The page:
I will be able to use the cameras on the baler, or anything that I cannot see from the cab.

Next week I should be able to get into the fields and get oats planted. I read that corn seed needs 48 hours of 50° soil temps to germinate. Plan accordingly.

Do you have a favorite string? I like twine. Plastic twine if it’s outside. Where would you put a camera?

Still Winter?

Today’s post comes from Ben

There’s a lot of people reading this blog we don’t know where they’re at. I hope everyone is surviving whatever weather is going on in your area. Snowstorms, tornadoes, cold rain, or maybe you’re somewhere where it’s hot and rainy. Any event, I hope you’re surviving. My chives are coming.

The storms that came through Tuesday night in our area didn’t hurt anything. And then Thursday it was so windy again! Man! I noticed a tree hanging over the road and the trunk is split. I said to Kelly would could wait for it to fall over, or I could call the local tree company. She agreed that might be a pretty good idea. The doors on our machine shed are 20 feet wide and 16 feet tall. Two sliding doors that meet in the middle, one set on the south end, which is pretty well sheltered, and the doors I use the most on the west side. They are out in the open and in a good wind, when closed, they will swing in and out so bad they would rip themselves apart if not anchored at the bottom center. The sides lock, it’s just the middle that moves. When the shed was built there was a metal bracket on the ground that the doors slid into, and that would secure the bottom. This metal bracket was attached to a 6” x 6” post sunk in the ground below frost level. Over the years this metal bracket has been broken and fixed and broken and fixed so many times the top of the 6 x 6 has deteriorated to the point nothing can be attached to it anymore. I really should do something about it someday. It’s on my list. But for the last 20 years, I have been putting a 5 gallon bucket full of log chains in front of the doors to stop them swaying in so much. The bucket probably weighs 80 pounds. The doors will still blow out a bit, but they don’t go in. Except when we have these really strong winds and then it will push the 80 pound bucket back in the shop about 16 inches. which then allows the door to swing in and out much more than it should. I saw another farmer strapped the doors to his tractor, so I do that when it’s this windy.

Lost a poufy duck on Tuesday. It was there in the morning. Later in the day we heard the chickens all squawk and the guineas were making a lot of noise and everybody was taking shelter under the lilac bushes. We didn’t see anything but that night there was only one poufy duck.

Still got a pheasant running around looking for an easy meal. Next day I happen to see out the window a Cooper’s hawk sitting on an electric line. As I stepped out the door to try and get a picture of it, it swooped down and I thought for sure was going to try to take a chicken. But the chickens are bigger than it is. And It thought twice. Flew around the yard for a while. Enough Kelly could get the good camera and get a few pictures of it.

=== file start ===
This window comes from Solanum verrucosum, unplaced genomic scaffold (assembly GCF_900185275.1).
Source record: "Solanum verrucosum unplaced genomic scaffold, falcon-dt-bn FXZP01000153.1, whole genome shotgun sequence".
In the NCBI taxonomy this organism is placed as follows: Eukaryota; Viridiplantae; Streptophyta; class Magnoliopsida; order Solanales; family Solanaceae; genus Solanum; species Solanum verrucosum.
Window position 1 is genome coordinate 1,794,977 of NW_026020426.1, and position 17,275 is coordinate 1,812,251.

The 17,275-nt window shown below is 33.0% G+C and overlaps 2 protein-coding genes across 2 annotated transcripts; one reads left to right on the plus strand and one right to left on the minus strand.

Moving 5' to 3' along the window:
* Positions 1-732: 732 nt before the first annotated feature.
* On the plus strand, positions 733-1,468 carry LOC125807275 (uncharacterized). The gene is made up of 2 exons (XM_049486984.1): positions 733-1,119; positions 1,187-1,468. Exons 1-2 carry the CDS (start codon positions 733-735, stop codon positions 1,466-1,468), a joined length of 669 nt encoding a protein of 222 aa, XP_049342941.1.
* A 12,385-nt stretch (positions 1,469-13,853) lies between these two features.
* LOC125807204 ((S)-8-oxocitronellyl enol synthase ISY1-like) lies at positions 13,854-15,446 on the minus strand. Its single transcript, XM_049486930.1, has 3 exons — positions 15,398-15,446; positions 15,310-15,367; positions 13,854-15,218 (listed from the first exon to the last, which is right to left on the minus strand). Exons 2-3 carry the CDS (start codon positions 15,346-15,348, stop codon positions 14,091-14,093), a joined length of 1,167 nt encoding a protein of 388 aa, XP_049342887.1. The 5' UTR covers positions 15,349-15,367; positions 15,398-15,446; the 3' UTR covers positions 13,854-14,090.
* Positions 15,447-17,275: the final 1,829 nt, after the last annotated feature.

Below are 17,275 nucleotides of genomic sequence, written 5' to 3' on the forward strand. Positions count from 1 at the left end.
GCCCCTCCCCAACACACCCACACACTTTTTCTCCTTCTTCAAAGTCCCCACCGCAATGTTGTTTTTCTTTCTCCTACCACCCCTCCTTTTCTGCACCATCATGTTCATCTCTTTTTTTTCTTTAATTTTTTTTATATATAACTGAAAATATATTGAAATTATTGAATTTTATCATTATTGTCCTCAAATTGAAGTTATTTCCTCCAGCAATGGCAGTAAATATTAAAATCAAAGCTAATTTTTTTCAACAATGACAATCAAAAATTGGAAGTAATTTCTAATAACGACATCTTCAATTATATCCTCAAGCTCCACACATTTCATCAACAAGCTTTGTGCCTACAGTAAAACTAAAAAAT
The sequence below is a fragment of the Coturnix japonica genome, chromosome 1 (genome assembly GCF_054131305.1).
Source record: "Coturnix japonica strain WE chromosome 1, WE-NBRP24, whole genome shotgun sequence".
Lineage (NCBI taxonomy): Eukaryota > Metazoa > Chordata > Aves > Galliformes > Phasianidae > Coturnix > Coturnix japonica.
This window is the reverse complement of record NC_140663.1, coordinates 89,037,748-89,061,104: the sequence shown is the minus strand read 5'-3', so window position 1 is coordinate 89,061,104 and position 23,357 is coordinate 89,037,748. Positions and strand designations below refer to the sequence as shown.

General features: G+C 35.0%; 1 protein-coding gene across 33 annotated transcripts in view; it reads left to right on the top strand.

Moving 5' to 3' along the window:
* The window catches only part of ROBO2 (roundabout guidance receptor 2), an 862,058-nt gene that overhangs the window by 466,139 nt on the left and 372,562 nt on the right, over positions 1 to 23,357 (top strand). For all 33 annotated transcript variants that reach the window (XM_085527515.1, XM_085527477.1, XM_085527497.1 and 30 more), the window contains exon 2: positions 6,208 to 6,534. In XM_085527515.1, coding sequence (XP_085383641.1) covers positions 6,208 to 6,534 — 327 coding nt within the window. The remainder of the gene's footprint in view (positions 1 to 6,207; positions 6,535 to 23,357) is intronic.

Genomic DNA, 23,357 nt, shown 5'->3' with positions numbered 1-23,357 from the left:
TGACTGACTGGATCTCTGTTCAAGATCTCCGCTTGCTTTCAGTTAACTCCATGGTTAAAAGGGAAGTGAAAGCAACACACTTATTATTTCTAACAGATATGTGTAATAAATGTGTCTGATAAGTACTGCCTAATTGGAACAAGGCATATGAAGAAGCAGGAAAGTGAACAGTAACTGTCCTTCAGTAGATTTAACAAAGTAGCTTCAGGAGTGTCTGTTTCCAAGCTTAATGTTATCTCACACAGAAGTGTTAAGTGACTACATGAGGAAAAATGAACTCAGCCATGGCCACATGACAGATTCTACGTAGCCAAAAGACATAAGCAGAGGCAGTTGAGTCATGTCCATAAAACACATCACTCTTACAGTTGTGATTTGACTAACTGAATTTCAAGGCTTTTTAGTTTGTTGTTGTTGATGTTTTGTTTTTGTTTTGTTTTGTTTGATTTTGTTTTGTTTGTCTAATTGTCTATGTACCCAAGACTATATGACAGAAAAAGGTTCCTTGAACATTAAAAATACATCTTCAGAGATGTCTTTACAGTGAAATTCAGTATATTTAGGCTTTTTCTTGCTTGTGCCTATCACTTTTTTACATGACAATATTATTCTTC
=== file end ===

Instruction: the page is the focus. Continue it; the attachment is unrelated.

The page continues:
A G.I. bug went through the house beginning Sunday. 24 to 36 hours later we’re mostly OK.

I’ve been delivering a lot of straw lately. It’s fascinating to me that if you open the rear sliding window of a truck, all the loose straw in the box will blow forward into the cab. Don’t ask me how I know this. It makes quite a mess. Fascinating air currents, but messy.

Got a favorite raptor? What do you think of the Rapture? Or ruptures?

April Farming?

Today’s post comes from Ben

Man, this weather. It’s probably normal for early April to be undecided about what it wants to do… it just doesn’t feel like it after last year’s early spring. And I think I say that every year.

But the turkey vultures have returned! And the Killdeer! And I’ve put the pot of chives out on the step. And just this morning, we heard Sandhill Cranes! (Aw, Steve…sure miss you. )

The other day, the day before it started raining, I got out in the fields with the tractor and loader and started pushing trees off the edges. Most of these down trees were from the December storms and since that was a South wind, these were on the North side of the fences. Meaning It was muddy there and the frost maybe wasn’t out, and it was kind of a mess. Only once did I scare myself thinking I probably shouldn’t have really gotten down in this muddy corner hillside, but I got out and it was all fine. Had three of the tractors running, which always feels good, pulled the seed wagon out, and hooked onto the soil finisher with the big tractor. Made me feel better that I was at least getting a start on things. Doesn’t take too long to get things greased up before getting into the fields.

Also, finally found the lid from the big garbage can that we keep salt and sand mix in. It blew off during that December storm and I figured it was gone for good. Nope, found it thirty feet away in some trees.